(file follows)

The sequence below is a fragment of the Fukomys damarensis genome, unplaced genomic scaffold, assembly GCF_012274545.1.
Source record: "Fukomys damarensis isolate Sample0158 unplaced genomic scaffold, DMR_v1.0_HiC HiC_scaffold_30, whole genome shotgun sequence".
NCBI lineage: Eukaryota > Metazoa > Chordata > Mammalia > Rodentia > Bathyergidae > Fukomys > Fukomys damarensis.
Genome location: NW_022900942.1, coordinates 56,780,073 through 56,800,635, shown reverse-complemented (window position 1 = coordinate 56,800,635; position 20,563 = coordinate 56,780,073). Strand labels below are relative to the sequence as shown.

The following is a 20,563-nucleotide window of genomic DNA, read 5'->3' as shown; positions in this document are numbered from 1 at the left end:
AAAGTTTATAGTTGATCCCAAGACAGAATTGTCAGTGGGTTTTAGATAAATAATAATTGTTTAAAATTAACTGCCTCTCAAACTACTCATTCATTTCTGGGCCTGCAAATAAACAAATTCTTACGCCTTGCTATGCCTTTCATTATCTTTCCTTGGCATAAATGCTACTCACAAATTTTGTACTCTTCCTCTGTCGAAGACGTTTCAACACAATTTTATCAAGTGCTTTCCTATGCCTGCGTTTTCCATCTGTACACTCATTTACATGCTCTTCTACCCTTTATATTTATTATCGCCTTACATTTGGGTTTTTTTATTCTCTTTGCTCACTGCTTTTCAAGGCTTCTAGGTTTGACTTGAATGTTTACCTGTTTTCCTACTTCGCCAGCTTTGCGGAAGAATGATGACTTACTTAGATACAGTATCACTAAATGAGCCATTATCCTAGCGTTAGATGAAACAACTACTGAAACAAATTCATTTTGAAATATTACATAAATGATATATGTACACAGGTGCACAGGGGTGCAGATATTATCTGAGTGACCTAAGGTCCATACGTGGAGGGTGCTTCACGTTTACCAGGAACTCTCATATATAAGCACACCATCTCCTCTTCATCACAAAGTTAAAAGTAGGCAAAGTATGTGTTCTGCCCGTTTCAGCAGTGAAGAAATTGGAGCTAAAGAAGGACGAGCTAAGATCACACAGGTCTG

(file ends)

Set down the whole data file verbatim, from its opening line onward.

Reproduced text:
The sequence below is a fragment of the Fukomys damarensis genome, unplaced genomic scaffold, assembly GCF_012274545.1.
Source record: "Fukomys damarensis isolate Sample0158 unplaced genomic scaffold, DMR_v1.0_HiC HiC_scaffold_30, whole genome shotgun sequence".
NCBI lineage: Eukaryota > Metazoa > Chordata > Mammalia > Rodentia > Bathyergidae > Fukomys > Fukomys damarensis.
Genome location: NW_022900942.1, coordinates 56,780,073 through 56,800,635, shown reverse-complemented (window position 1 = coordinate 56,800,635; position 20,563 = coordinate 56,780,073). Strand labels below are relative to the sequence as shown.

The following is a 20,563-nucleotide window of genomic DNA, read 5'->3' as shown; positions in this document are numbered from 1 at the left end:
AAAGTTTATAGTTGATCCCAAGACAGAATTGTCAGTGGGTTTTAGATAAATAATAATTGTTTAAAATTAACTGCCTCTCAAACTACTCATTCATTTCTGGGCCTGCAAATAAACAAATTCTTACGCCTTGCTATGCCTTTCATTATCTTTCCTTGGCATAAATGCTACTCACAAATTTTGTACTCTTCCTCTGTCGAAGACGTTTCAACACAATTTTATCAAGTGCTTTCCTATGCCTGCGTTTTCCATCTGTACACTCATTTACATGCTCTTCTACCCTTTATATTTATTATCGCCTTACATTTGGGTTTTTTTATTCTCTTTGCTCACTGCTTTTCAAGGCTTCTAGGTTTGACTTGAATGTTTACCTGTTTTCCTACTTCGCCAGCTTTGCGGAAGAATGATGACTTACTTAGATACAGTATCACTAAATGAGCCATTATCCTAGCGTTAGATGAAACAACTACTGAAACAAATTCATTTTGAAATATTACATAAATGATATATGTACACAGGTGCACAGGGGTGCAGATATTATCTGAGTGACCTAAGGTCCATACGTGGAGGGTGCTTCACGTTTACCAGGAACTCTCATATATAAGCACACCATCTCCTCTTCATCACAAAGTTAAAAGTAGGCAAAGTATGTGTTCTGCCCGTTTCAGCAGTGAAGAAATTGGAGCTAAAGAAGGACGAGCTAAGATCACACAGGTCTG